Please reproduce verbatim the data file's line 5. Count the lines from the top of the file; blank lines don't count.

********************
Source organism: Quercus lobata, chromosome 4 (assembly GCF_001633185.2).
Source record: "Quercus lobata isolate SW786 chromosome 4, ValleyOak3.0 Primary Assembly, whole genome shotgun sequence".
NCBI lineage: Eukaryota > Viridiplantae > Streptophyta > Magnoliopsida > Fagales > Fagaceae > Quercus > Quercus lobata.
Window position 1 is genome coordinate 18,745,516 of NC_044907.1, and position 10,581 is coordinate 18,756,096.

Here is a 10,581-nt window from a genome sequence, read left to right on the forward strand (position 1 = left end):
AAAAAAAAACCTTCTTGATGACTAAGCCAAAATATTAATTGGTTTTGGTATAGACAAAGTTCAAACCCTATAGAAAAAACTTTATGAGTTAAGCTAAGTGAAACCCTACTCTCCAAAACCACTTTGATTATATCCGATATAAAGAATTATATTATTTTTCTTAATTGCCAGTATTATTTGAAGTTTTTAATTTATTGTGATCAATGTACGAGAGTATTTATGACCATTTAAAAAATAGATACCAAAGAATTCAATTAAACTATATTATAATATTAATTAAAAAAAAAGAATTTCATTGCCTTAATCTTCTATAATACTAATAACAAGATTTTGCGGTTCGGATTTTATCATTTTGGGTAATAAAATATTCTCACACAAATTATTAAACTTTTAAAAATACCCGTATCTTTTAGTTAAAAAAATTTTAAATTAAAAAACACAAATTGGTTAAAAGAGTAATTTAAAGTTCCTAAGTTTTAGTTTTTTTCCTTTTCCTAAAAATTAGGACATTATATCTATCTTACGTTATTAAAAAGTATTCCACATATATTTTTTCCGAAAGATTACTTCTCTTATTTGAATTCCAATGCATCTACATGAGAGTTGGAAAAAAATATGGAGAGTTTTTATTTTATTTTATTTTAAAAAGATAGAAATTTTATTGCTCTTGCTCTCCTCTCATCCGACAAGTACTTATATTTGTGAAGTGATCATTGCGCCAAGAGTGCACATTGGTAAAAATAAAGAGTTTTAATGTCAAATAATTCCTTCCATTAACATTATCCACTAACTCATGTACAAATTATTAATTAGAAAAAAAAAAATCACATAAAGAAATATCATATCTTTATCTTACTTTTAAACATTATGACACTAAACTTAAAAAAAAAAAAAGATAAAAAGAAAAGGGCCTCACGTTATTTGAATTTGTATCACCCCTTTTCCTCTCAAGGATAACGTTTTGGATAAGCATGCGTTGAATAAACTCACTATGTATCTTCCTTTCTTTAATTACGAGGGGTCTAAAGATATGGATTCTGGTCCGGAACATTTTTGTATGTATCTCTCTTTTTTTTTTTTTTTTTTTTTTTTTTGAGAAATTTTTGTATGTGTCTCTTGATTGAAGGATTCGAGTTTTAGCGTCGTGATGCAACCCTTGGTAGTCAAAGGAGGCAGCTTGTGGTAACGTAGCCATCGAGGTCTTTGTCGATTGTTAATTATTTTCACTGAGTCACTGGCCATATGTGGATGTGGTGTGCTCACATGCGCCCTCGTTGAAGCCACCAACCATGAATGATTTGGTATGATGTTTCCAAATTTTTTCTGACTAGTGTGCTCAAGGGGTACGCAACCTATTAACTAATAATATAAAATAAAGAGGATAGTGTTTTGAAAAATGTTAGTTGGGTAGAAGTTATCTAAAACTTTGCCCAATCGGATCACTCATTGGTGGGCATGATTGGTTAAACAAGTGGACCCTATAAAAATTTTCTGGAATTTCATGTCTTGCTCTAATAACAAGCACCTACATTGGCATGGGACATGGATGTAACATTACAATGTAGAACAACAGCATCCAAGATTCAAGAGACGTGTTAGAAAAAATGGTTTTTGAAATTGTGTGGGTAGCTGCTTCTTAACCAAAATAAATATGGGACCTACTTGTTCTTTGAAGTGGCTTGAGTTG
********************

Here is a 10,581-nt window from a genome sequence, read left to right on the forward strand (position 1 = left end):